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Posts tagged with "weather"

Vision Pro App Spotlight: Seasons Weaves Immersive Conditions Into a Comprehensive Weather App

Seasons is the sort of weather app I’d hoped for ever since I ordered my Vision Pro. It’s a unique mix of detailed forecast data combined with an immersive spatial computing experience. There’s a gee-whiz, proof-of-concept aspect to the app, but at its core, Seasons is a serious weather app and a spatial widget that’s a pleasure to incorporate into an everyday Vision Pro workflow.

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Looks Like Rain: Visualizing the Weather on a Color-Coded Timeline

I’m always excited when a new weather app is released, especially when it’s a weather app that looks different from most of its counterparts. Looks Like Rain by Thinkbits is beautifully designed, and it certainly looks different, to say the least. The layout of the app is clean, the elements are well-spaced, and the color palette has clearly been composed with care. Most importantly, though, I’m absolutely loving its unique approach to visualizing the weather forecast on a color-coded timeline.

I’ve been using this brand-new weather app for the past few weeks on the iPhone, the iPad, and the Mac, and it has already earned a permanent place in the rotation of my favorite weather apps.

Let’s check it out.

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Vision Pro App Spotlight: CARROT Weather and Mercury Weather

We’re going to be covering a lot of visionOS apps over the coming weeks, so I thought a fitting place to start would be with two of our favorite weather apps from other Apple platforms: CARROT Weather and Mercury Weather. Both apps are past MacStories Selects award winners. CARROT Weather won the Best Watch app in 2020 and the Readers’ Choice award in 2022, and we named Mercury Weather the Best Design winner of 2023. So, I expect a lot of readers are already familiar with both apps. However, if you’re not, be sure to check out these past stories for more on what makes them two of our favorite weather apps on the iPhone, iPad, Mac, and Apple Watch:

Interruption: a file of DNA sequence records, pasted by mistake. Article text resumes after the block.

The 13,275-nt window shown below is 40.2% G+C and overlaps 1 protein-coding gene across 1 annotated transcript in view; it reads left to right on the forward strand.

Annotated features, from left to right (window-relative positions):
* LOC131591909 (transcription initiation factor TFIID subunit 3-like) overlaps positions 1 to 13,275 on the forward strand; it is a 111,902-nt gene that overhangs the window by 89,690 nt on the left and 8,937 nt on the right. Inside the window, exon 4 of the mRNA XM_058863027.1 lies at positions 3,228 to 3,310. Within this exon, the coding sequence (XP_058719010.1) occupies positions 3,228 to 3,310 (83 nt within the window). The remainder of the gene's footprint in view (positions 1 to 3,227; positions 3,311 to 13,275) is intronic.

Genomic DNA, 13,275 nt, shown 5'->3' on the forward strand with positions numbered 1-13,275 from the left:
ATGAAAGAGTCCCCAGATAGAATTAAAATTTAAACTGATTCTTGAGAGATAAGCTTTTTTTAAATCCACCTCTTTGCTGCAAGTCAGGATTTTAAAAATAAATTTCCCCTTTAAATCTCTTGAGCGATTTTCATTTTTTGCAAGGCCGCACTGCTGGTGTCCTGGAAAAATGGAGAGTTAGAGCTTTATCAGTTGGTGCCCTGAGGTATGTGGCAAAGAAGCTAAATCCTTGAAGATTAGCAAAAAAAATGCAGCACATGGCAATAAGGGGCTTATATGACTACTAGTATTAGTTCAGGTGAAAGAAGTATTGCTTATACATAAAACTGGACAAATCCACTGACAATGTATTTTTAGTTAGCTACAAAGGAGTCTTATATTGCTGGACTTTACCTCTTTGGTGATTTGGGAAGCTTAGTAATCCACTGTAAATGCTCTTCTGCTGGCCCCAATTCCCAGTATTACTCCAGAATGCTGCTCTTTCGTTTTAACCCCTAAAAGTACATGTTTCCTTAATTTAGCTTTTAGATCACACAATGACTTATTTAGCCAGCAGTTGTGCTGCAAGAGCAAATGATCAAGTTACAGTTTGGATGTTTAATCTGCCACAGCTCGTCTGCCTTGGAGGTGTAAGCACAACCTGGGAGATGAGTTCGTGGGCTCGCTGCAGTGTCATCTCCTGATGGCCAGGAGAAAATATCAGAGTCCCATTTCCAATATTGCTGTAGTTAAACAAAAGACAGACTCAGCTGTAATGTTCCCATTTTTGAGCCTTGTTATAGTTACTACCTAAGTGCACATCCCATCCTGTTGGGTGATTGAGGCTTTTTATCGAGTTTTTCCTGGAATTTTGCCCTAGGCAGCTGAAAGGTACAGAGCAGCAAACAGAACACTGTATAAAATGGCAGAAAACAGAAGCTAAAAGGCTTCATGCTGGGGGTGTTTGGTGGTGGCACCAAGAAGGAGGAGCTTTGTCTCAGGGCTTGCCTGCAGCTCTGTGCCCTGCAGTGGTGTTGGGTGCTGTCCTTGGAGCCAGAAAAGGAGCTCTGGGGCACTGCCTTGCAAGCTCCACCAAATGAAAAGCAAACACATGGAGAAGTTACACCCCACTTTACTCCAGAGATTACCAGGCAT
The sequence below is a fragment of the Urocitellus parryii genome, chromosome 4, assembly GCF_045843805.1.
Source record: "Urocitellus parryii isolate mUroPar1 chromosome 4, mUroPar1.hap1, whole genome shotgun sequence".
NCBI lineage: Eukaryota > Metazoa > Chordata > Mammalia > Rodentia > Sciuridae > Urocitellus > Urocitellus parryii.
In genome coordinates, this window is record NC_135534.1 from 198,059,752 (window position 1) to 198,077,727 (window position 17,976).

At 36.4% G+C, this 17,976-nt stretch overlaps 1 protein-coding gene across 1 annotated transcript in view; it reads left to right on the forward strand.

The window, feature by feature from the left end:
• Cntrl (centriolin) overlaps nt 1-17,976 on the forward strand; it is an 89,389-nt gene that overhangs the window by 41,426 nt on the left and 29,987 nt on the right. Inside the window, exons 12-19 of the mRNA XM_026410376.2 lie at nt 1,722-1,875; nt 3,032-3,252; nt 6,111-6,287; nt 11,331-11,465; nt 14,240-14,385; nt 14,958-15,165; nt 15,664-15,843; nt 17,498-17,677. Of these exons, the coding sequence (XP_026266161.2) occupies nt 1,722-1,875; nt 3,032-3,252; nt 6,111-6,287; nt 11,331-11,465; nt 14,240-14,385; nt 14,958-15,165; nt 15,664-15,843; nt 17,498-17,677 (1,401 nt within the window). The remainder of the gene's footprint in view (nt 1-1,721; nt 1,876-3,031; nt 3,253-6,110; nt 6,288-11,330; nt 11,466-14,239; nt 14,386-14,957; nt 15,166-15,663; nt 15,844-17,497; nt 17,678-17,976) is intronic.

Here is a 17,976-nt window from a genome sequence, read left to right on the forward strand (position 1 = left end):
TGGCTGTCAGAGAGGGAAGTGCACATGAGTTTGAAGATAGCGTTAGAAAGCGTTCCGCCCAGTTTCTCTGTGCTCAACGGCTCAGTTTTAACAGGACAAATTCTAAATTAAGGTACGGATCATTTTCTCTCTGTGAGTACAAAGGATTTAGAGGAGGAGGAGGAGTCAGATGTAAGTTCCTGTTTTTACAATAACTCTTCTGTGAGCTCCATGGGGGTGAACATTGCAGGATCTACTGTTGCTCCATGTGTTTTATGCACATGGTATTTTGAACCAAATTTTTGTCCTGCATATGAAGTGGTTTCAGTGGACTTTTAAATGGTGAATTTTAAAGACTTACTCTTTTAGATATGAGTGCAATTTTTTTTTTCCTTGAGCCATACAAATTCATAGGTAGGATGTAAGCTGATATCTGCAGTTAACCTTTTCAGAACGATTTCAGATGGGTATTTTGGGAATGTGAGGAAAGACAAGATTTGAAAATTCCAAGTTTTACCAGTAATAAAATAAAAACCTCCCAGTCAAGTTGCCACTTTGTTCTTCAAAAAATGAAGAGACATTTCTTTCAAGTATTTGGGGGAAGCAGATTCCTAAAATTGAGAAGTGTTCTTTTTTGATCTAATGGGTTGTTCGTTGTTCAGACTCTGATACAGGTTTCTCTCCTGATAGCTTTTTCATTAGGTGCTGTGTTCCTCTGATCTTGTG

So today, my focus is solely on the visionOS versions of both apps, which fill the gap left by Apple’s curious omission of its own Weather app from Vision Pro.

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The Weather App Adds More Detailed Data in iOS 17, iPadOS 17, and macOS Sonoma

Apple’s Weather app is packing more data than ever before on iOS 17, iPadOS 17, and macOS Sonoma. The thing about weather is that beyond the basics, everyone cares about different things, and some people care about it all. With Apple’s latest version of Weather, there’s more weather to nerd out on than ever before.

Hourly precipitation predictions for a full 10 days.

Hourly precipitation predictions for a full 10 days.

The Weather app includes hourly precipitation predictions in its 10-day forecast detail view. Is there really a 45% chance of rain in Nashville a week from Monday? Probably not, but if that sort of precision is what you’re looking for in a weather app, Weather has it.

The wind animates on the new radar map overlay.

The wind animates on the new radar map overlay.

Wind map overlays have been added to Weather, too. The overlay looks excellent and animates to show you which way the wind will blow over the next 24 hours. It’s a great addition if you’re going out to fly a kite or a drone, sail a boat, and more.

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Mercury Weather 2.0 Adds Trip Forecasts

If you’ve ever found yourself repeatedly checking the weather of a trip destination in the days leading up to your travels, you’ll appreciate Mercury Weather 2.0, which was released today for iPhone, iPad, Mac, and Apple Watch. The update’s marquee feature is Trip Forecast, which lets you set up a trip once and keep tabs on your destination’s weather as your travel dates approach. I reviewed Mercury Weather a couple of weeks ago, so for more on the app’s other features, be sure to check out that review.

From Mercury Weather’s Locations view, there’s now an option to add upcoming trips. Just add your destination and the dates of your trip, and it will appear in a separate, collapsable ‘Upcoming Trips’ section, along with the current conditions and dates of the trip. You can also name your trip and add a custom icon.